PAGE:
A Flight of Fancy

By Jacob Baxter | At 20.17 (GMT) on 20 July 1969, close to one billion people witnessed something extraordinary. Across the globe, millions of flickering TV screens showed a space capsule touching down on the Sea of Tranquillity, over 250,000 miles away from Earth. After an agonising six and a half hour wait, Neil Armstrong […]

USTC 606035.

Joking with Printed Images: Vesalius, Putti, and Courtly Ambition

By Richard Bellis | Andreas Vesalius’s 1543 work, De humani corporis fabrica libri septem (On the fabric of the human body in seven books, USTC 606035), is considered a landmark publication in the history of anatomy, because it provided the first comprehensive set of illustrations of the anatomy of the human body based on dissections […]

It’s all Gucci (and Gessner)

By Nora Epstein | Over the last millennia, Westminster Abbey has been the venue for coronations, royal weddings, and in summer of 2016, its first fashion show. The relatively new director of Gucci, Alessandro Michele, explained how his appreciation of English visual history inspired the collection and his choice of location. Michele’s vivid juxtaposition of […]

USTC Completes Full Survey of Icelandic Printing, 1534-1650

By Arthur der Weduwen | Over the past year, the USTC team has made it a priority to expand its coverage of national print cultures that have thus far been underrepresented in our database. When printing emerged in the fifteenth century it spread quickly throughout Western and Southern Europe, but failed to settle in broad […]

The Tragic Martyrdom of Saint Ham and Saint Sausage

By Elise Watson | 1 April 2020 In honour of this auspicious day, the USTC is proud to announce a new and exciting discovery. Using heretofore unseen eyewitness records, we have learned that in 1521, Pope Leo X solemnly canonised holy two martyrs to be added to the pantheon of saints: Saint Jambon (Saint Ham) […]

Off to the Bar Chart Race(s): The Largest Print Centres Through Time (1450-1650)

By Graeme Kemp | Watch the race to be the largest European print centre, from the fifteenth century to the mid-seventeenth century. Graeme Kemp looks at how the centres for the production of books has shifted over time and how. Animated Bar Charts Some of the most viral visualisations of the last twelve months have […]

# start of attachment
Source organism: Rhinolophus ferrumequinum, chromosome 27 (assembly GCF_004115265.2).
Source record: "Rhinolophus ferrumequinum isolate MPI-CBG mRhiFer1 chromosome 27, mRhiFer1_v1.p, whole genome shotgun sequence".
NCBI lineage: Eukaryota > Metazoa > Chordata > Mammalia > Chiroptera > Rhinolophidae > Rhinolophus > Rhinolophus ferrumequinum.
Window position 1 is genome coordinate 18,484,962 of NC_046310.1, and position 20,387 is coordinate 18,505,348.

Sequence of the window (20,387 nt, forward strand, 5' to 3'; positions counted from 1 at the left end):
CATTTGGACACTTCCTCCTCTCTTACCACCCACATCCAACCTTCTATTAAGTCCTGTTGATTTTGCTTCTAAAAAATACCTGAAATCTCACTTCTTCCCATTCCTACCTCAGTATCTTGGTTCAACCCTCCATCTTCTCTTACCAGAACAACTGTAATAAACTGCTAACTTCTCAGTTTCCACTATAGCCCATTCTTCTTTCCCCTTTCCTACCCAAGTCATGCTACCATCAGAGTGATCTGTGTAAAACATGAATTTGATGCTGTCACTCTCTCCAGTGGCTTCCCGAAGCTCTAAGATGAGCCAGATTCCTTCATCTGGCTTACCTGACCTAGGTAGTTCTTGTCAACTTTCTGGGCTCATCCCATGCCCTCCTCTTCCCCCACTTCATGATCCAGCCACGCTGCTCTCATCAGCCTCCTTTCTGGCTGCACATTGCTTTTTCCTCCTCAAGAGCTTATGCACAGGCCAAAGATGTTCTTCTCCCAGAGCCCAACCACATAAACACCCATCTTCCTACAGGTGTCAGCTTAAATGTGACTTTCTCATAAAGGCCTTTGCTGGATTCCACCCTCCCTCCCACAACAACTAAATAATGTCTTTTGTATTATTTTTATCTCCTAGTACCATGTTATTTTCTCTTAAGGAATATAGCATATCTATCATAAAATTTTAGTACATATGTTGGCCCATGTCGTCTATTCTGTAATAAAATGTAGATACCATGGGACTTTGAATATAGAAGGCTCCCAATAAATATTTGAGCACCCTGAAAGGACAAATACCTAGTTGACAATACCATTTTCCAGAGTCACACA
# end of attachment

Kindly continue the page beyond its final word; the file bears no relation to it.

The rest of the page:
Vilniaus žemėlapis

USTC Adds Coverage of the Print Culture of the Grand Duchy of Lithuania, 1522-1650

By Arthur der Weduwen | Over the past year, the USTC team has made it a priority to expand its coverage of national print cultures that have thus far been underrepresented in our database. When printing emerged in the fifteenth century it spread quickly throughout Western and Southern Europe, but failed to settle in broad […]

Wrapped in Newspaper, or, an Experimental Binding for Robert Boyle’s Experiments

By Hanna de Lange | The Latin trade has long been considered a one-way-street: books in Latin were imported in England, mainly the classics. It rings true that publications printed on the British Isles were overwhelmingly in English and catered to the local market. But more than once authors and publishers sought readers and trading […]

Proclaiming the Dead: A Sole-Surviving Groningen Funeral Print

By Forrest Strickland | On 20 November 1615, the University of Groningen gathered to mourn the death of Eggricus Eggaeus Phebens. Phebens’ death was remembered in standard early modern tropes. His life, we are told, was one of piety, temperance, virtue and other laudable qualities. Temperance, honesty and modesty marked Pheben’s academic career: at the […]